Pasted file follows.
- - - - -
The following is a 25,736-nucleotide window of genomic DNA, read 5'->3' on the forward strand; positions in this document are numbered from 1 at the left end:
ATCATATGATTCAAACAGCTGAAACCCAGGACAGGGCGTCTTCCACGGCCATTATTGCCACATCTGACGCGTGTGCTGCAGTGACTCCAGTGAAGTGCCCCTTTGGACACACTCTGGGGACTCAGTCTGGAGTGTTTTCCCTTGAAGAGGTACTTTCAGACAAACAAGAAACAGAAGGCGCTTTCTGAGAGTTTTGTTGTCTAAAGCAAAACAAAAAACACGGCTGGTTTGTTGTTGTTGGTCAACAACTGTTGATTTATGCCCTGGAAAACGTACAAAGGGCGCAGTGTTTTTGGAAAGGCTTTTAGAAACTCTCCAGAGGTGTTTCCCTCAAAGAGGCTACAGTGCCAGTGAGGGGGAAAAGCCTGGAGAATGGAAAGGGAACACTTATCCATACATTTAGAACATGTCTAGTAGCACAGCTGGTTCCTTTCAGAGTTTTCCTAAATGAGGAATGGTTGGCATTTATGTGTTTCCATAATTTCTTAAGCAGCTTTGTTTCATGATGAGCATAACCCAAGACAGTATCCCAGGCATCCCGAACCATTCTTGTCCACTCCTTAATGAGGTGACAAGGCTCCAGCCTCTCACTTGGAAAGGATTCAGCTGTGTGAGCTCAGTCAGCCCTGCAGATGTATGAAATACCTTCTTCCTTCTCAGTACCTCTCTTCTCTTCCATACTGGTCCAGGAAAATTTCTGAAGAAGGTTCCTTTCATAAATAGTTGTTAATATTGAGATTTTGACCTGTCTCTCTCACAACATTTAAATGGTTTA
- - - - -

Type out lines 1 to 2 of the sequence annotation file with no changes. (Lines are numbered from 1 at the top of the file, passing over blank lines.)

The following is a 25,736-nucleotide window of genomic DNA, read 5'->3' on the forward strand; positions in this document are numbered from 1 at the left end:
ATCATATGATTCAAACAGCTGAAACCCAGGACAGGGCGTCTTCCACGGCCATTATTGCCACATCTGACGCGTGTGCTGCAGTGACTCCAGTGAAGTGCCCCTTTGGACACACTCTGGGGACTCAGTCTGGAGTGTTTTCCCTTGAAGAGGTACTTTCAGACAAACAAGAAACAGAAGGCGCTTTCTGAGAGTTTTGTTGTCTAAAGCAAAACAAAAAACACGGCTGGTTTGTTGTTGTTGGTCAACAACTGTTGATTTATGCCCTGGAAAACGTACAAAGGGCGCAGTGTTTTTGGAAAGGCTTTTAGAAACTCTCCAGAGGTGTTTCCCTCAAAGAGGCTACAGTGCCAGTGAGGGGGAAAAGCCTGGAGAATGGAAAGGGAACACTTATCCATACATTTAGAACATGTCTAGTAGCACAGCTGGTTCCTTTCAGAGTTTTCCTAAATGAGGAATGGTTGGCATTTATGTGTTTCCATAATTTCTTAAGCAGCTTTGTTTCATGATGAGCATAACCCAAGACAGTATCCCAGGCATCCCGAACCATTCTTGTCCACTCCTTAATGAGGTGACAAGGCTCCAGCCTCTCACTTGGAAAGGATTCAGCTGTGTGAGCTCAGTCAGCCCTGCAGATGTATGAAATACCTTCTTCCTTCTCAGTACCTCTCTTCTCTTCCATACTGGTCCAGGAAAATTTCTGAAGAAGGTTCCTTTCATAAATAGTTGTTAATATTGAGATTTTGACCTGTCTCTCTCACAACATTTAAATGGTTTA